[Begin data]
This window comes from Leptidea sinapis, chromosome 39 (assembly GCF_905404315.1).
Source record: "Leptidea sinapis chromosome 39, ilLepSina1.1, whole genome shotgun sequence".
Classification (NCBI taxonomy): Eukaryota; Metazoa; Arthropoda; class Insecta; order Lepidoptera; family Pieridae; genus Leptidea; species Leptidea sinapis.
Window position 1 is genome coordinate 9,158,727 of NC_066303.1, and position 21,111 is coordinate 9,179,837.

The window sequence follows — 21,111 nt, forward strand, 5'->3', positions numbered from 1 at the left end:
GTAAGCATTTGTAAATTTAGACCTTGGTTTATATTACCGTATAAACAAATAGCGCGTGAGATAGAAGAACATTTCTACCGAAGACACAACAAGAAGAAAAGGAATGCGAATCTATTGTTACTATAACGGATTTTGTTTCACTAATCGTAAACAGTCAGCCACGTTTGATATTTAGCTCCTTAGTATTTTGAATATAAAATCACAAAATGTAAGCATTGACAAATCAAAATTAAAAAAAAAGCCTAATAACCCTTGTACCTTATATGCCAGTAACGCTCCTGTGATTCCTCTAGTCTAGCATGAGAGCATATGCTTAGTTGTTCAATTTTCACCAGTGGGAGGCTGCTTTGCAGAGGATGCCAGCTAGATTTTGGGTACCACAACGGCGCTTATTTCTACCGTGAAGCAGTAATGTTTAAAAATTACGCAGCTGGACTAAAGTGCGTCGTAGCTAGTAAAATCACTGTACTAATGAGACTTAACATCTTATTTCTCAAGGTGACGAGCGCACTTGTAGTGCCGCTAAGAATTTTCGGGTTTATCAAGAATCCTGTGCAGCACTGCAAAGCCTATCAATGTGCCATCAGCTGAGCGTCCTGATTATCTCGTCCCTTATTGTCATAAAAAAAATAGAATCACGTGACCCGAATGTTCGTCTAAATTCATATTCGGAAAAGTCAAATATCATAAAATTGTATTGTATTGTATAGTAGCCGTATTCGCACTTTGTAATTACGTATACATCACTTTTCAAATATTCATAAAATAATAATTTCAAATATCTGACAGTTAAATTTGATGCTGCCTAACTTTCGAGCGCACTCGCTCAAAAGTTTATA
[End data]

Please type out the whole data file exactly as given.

This window comes from Leptidea sinapis, chromosome 39 (assembly GCF_905404315.1).
Source record: "Leptidea sinapis chromosome 39, ilLepSina1.1, whole genome shotgun sequence".
Classification (NCBI taxonomy): Eukaryota; Metazoa; Arthropoda; class Insecta; order Lepidoptera; family Pieridae; genus Leptidea; species Leptidea sinapis.
Window position 1 is genome coordinate 9,158,727 of NC_066303.1, and position 21,111 is coordinate 9,179,837.

The window sequence follows — 21,111 nt, forward strand, 5'->3', positions numbered from 1 at the left end:
GTAAGCATTTGTAAATTTAGACCTTGGTTTATATTACCGTATAAACAAATAGCGCGTGAGATAGAAGAACATTTCTACCGAAGACACAACAAGAAGAAAAGGAATGCGAATCTATTGTTACTATAACGGATTTTGTTTCACTAATCGTAAACAGTCAGCCACGTTTGATATTTAGCTCCTTAGTATTTTGAATATAAAATCACAAAATGTAAGCATTGACAAATCAAAATTAAAAAAAAAGCCTAATAACCCTTGTACCTTATATGCCAGTAACGCTCCTGTGATTCCTCTAGTCTAGCATGAGAGCATATGCTTAGTTGTTCAATTTTCACCAGTGGGAGGCTGCTTTGCAGAGGATGCCAGCTAGATTTTGGGTACCACAACGGCGCTTATTTCTACCGTGAAGCAGTAATGTTTAAAAATTACGCAGCTGGACTAAAGTGCGTCGTAGCTAGTAAAATCACTGTACTAATGAGACTTAACATCTTATTTCTCAAGGTGACGAGCGCACTTGTAGTGCCGCTAAGAATTTTCGGGTTTATCAAGAATCCTGTGCAGCACTGCAAAGCCTATCAATGTGCCATCAGCTGAGCGTCCTGATTATCTCGTCCCTTATTGTCATAAAAAAAATAGAATCACGTGACCCGAATGTTCGTCTAAATTCATATTCGGAAAAGTCAAATATCATAAAATTGTATTGTATTGTATAGTAGCCGTATTCGCACTTTGTAATTACGTATACATCACTTTTCAAATATTCATAAAATAATAATTTCAAATATCTGACAGTTAAATTTGATGCTGCCTAACTTTCGAGCGCACTCGCTCAAAAGTTTATA